Homeland Security

The Truth About the Religious Activists Getting Arrested at the Border

U.S. police and Border Patrol hold a line as members of an inter-faith group hold a prayer session, Mexico, Monday, Dec. 10, 2018. The Border Patrol arrested 31 protestors for trespassing as they tried to approach the border wall, and one person for assaulting an officer. (AP Photo/Rebecca Blackwell)

Last month, 32 individuals identified as “mostly faith leaders” by the San Diego Union-Tribune demonstrated at the U.S. southern border and were arrested. A December 10 Union-Tribune article and other accounts, such as a Huffington Post report and a press release from the Council on American-Islamic Relations (CAIR), painted sympathetic portraits.

The Union-Tribune quoted Dallas imam Omar Suleiman: “We refuse to accept that this is normal. … You have a right to seek peace. You have a right to seek asylum.” The Huffington Post noted that Hussam Ayloush, the long-serving executive director of CAIR’s Los Angeles chapter, was among the first arrested. He told the reporter: “My faith in God is the most important part of my life. … And it was my faith, love and passion for dignity … that led me to protest.”

Ayloush and Suleiman frame their activism at the border as simply the behavior their faith dictates. However, statements both men made at a conference just weeks earlier suggest that potent political ideology actually motivates their efforts.

From November 22 through 24, the Muslim American Society conducted its 21st annual Los Angeles convention at the Ontario Convention Center. Ayloush and Suleiman both spoke on the 24th; Ayloush moderated a panel on Syria and Yemen at 1:30 p.m., and at 5:30 p.m. Suleiman delivered the evening’s keynote speech. Listening to their speeches there, you would be hard-pressed to understand why either of them thinks migrants should flee to a country allegedly dominated by white supremacy and blood-soaked greed.

Before beginning his sermon, Suleiman identified what he regarded as America’s most serious problem: white supremacy. He related a story of cross burnings during 2008 after President Barack Obama’s victory: “[T]hey burned those crosses on a few families’ homes’ lawns to send a message that the ideology that defines our domestic and foreign policy here in the United States, of white supremacy, is still alive and well. … That a black president could not change an essentially white supremacist system.” Suleiman continued: “As Muslims we have truly underestimated the danger of white supremacy in this country. … It’s really poisoned all of our spaces and hindered our progress as a nation.”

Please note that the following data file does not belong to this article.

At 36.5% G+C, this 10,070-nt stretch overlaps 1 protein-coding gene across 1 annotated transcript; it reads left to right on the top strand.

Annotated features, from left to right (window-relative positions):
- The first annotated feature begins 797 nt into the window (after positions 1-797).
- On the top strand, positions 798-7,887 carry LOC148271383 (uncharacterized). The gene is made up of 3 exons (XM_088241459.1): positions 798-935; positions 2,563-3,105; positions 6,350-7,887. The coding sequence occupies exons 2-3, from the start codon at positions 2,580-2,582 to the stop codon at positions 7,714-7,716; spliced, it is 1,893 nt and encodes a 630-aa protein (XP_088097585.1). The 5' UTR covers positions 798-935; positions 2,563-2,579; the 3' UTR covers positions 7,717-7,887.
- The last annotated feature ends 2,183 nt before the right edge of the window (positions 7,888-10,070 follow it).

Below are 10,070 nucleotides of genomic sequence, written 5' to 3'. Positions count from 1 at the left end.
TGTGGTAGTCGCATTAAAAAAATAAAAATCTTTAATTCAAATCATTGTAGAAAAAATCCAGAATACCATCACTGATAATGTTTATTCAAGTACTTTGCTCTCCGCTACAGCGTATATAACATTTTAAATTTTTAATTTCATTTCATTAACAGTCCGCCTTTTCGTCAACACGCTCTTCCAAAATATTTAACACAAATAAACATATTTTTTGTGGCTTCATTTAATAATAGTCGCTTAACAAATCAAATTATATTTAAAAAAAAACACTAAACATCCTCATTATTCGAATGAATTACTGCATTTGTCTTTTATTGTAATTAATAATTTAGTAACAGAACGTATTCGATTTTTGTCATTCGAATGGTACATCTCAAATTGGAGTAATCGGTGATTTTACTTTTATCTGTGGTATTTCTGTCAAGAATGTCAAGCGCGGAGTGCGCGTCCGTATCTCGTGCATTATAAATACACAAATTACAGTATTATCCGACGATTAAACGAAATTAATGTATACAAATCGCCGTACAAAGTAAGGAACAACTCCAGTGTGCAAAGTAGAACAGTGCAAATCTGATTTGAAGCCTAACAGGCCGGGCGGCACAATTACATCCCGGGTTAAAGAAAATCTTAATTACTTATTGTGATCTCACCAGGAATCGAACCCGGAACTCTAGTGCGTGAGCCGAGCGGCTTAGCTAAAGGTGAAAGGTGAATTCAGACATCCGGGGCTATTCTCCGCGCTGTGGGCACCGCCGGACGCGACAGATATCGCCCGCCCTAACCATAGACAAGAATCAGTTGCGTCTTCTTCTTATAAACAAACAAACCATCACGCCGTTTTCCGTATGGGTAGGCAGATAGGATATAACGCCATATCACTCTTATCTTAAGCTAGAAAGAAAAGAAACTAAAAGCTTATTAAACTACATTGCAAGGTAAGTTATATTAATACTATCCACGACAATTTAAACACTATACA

The Texas sheikh then transitioned to the Confederate statue controversy, accurately identifying such monuments as “idols of white supremacy,” then less accurately insisting that “even though the Confederates had lost militarily, the ideology that they espoused would continue, and it would remain the dominant ideology that would shape our policies at all levels of government.”

In Suleiman’s telling, even though it’s Abraham Lincoln on the five-dollar bill, Jefferson Davis might as well be there since he really won the Civil War. Here’s how Suleiman inflates his definition of “white supremacy”: “White supremacy is not just the loud white supremacists that’s on TV … it’s 96% of the wealthiest Americans being white, or over 80% of Congress remaining white.”

Ayloush promotes eccentric views of a different variety; he focused on alleged foreign policy evils rather than history. After the two panelists presented their cases for the depth of suffering in Yemen and Syria, Ayloush then chose to say what he claimed the panelists could not: “What has happened in Yemen and in Syria is a man-made disaster. … I know being part of relief organization, my brother Mohamed might not be able to get too much into the politics. But what is happening in Yemen is a result of sanctions, bombings from neighboring countries.”

Ayloush’s explanation for the violence? “[It]’s a huge business, you know, our own president is refusing to investigate or punish those who committed the murder of Jamal Khashoggi, because of the amount of weapons that we sell to Saudi Arabia that is mostly used against the people of Yemen.”

Such statements are par for the course for Ayloush, who generated headlines in 2015 for claiming that U.S. policies “have fueled that extremism. … We are partly responsible.”

It is accurate to recognize Ayloush and Suleiman as two of the country’s most influential Muslim leaders. However — with their extreme views that white supremacy defines America and that American greed murders children in Yemen — they are engaging in ideological activism, not an earnest expression of faith.

Follow the author on Twitter: @DaveSwindle